On one hand, Injustice 2 delivers a funhouse-mirror take on DC Comics’ biggest characters, exploring the characters in intriguingly divergent ways. On the other hand, because it’s a fighting game, all the story needs to do is keep ginning up reasons for former Justice Leaguers to punch each other across the world. Injustice 2 gets to have its cake and eat it, too, and makes you want to keep on gorging right along alongside it.
Ever since I started playing Injustice 2 last week, I’ve been asking myself why I’m enjoying it so much more than the DC Extended Universe movies. Leaving aside the core difference in the two mediums—movies that you watch and games that you control—I think part of the enjoyment gap comes from the fact that the games’ writing deftly draws on publishing history. In terms of plot and characterization, the Injustice games (and comics) are as dark, if not moreso, as Man of Steel and Batman vs. Superman. But the games sprinkle in lots of fun quips and references in the midst of Superman taking over the world, Batman locking him up and Brainiac invading the Earth.
One of the reasons I’ve committed to Green Arrow as my main character is because I love hearing him jaw at his opponents. Also, his constant mentions of his wife Black Canary and how much of a badass she is serve as reminders that the folks behind this game get the source material. The same goes for most of the other writing that goes into the game, even when it’s doing something that I can’t co-sign. This iteration of Superman is an incredible jerk but I enjoy how his actions have created a universe where the ripple effect of jerkitude makes characters react in surprising ways. Here’s a quick rundown of some elements that have made me fall in love with Injustice 2.
Early on in a flashback sequence, Batman and Damian, in his junior partner role as Robin, have a tense face-to-face with Superman. Damian decides to join Superman’s faction because he thinks that Bruce should’ve been killing some of his archfoes all along. There are several reasons it makes sense that Damien goes to the dark side in Injustice 2. He’s the son of Talia Al Ghul and was raised as an assassin. Killing isn’t as abhorrent to him. This beat also serves a meta-nod to the argument that Batman would be cooler/more effective if he killed. This time, however, the sneering comes from his own son and the ensuing betrayal feels much more fucked-up as a result.
Injustice 2 is a fighting game and that means shit-talking is a key ingredient of what’s on offer. Whether you’re playing in story mode or against human/AI opponents, the heroes and villains of this universe all spit barbs that make players chuckle. Take this moment from a clash between Green Arrow and Atrocitus, for example:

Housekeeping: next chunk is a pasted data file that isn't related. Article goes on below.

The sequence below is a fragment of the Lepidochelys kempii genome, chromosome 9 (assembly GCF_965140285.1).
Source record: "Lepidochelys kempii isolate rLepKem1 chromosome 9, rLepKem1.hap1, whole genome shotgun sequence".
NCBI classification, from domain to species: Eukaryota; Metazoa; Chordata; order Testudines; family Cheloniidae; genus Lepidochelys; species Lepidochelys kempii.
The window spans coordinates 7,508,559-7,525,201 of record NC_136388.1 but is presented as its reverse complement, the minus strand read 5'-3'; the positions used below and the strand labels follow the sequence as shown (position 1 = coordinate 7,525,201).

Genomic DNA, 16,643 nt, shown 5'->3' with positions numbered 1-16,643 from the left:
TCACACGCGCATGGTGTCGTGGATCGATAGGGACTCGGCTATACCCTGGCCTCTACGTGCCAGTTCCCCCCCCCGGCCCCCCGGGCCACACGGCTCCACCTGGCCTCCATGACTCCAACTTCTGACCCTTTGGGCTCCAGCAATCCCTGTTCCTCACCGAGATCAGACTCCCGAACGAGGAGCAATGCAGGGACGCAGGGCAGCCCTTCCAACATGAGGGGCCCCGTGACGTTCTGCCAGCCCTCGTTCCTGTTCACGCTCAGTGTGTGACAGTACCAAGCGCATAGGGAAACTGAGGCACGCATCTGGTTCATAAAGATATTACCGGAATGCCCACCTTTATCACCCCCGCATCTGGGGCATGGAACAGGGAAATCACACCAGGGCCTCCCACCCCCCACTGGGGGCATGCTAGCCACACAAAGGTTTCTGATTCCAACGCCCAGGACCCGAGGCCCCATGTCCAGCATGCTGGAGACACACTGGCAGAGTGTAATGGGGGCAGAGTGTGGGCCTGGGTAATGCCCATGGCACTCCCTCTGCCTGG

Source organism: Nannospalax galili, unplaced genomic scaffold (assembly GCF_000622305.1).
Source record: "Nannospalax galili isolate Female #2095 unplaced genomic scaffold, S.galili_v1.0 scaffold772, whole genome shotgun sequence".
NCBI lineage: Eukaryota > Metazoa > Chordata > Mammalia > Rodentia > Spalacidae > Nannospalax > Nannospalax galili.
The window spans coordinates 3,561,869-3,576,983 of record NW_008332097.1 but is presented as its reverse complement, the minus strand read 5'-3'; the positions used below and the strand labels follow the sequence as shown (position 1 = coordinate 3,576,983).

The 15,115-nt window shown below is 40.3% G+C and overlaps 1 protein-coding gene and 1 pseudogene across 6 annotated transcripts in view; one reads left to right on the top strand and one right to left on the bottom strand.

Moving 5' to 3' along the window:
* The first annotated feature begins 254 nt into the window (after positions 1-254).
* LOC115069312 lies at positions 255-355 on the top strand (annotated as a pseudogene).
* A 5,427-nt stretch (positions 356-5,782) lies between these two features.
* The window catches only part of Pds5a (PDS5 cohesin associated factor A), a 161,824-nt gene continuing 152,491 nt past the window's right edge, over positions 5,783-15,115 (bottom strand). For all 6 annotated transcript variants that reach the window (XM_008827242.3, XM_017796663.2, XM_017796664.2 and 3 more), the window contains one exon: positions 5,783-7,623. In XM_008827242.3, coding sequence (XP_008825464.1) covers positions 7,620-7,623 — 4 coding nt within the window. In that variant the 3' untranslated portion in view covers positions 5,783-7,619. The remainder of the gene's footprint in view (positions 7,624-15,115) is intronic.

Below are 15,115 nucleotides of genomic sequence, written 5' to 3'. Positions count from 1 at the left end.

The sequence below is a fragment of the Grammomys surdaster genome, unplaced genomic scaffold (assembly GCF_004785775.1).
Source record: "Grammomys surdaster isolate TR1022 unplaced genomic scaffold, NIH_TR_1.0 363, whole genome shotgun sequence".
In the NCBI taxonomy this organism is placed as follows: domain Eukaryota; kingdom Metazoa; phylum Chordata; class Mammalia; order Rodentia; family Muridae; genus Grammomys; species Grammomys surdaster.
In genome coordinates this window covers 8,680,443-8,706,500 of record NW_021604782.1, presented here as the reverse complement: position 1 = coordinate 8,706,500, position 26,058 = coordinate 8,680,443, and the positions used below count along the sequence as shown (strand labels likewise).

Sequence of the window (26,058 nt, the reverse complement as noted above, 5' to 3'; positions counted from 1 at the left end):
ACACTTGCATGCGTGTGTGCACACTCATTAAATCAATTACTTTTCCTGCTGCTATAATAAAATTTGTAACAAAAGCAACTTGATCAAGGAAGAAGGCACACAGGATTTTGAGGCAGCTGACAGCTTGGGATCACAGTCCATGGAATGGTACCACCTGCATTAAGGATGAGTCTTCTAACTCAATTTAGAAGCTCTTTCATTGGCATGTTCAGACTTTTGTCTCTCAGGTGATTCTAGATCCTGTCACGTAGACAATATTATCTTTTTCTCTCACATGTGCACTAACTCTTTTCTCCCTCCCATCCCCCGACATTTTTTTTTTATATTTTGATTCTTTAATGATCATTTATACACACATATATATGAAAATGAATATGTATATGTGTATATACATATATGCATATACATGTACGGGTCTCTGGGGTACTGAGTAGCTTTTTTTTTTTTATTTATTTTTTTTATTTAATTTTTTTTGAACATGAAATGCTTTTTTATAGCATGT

And I straight-up winced when I read this Poison Ivy line directed at Cyborg.
If you’re familiar with the minutiae of DC Comics’ continuity, there are loads of cute allusions to the decades-long histories attached to these characters. For example, one of Green Arrow’s special moves is called More Fun, after the Golden Age anthology series where he first appeared.
Similar references pop up in the alternate looks and gear names, too. Some of it is just weird, like the nomenclature system for gear. The naming system combines odd, “bag of holding” RPG syntax with techno-jargon and lore nods, creating a goldmine for guffaws. Look at these things:
“Balanced Dr. Quinzel’s Mad Love Style”
“Mighty Farm Boy’s Humble Arms”
“Destructive Insane Murder Boots”
“Reinforced Coney Island Arms of Ha-Has”
“Nth Metal Alien Bladed Cargoes”
“Fists of I-Ching” (a reference to the wince-worthy kung-fu sensei Wonder Woman had during a powerless phase in the late 1960s.)
Despite the Michelin star-rating word-salad going on here, I know what they are and that kind of frightens me. Speaking of gear, I’ve always been a sucker for redesigns of iconic superhero looks and Injustice 2 serves up an alt-costume extravaganza. A little smile of admiration grows on my face whenever an AI opponent rolls up in a cool variant look, like Pamela Isley sporting fall colors below.
At the end of Injustice 2’s Story Mode, you’re forced to finish up from either Batman or Superman’s point of view. Playing through a set number of fights opens up the option to play through with the other character. I defaulted with Batman and went back later to see what happens if Kal-El wins. Man, it is dark:
If an Injustice sequel winds up being the inevitability that it seems to be, this darker ending feels like a better jumping off point as far as story potential goes.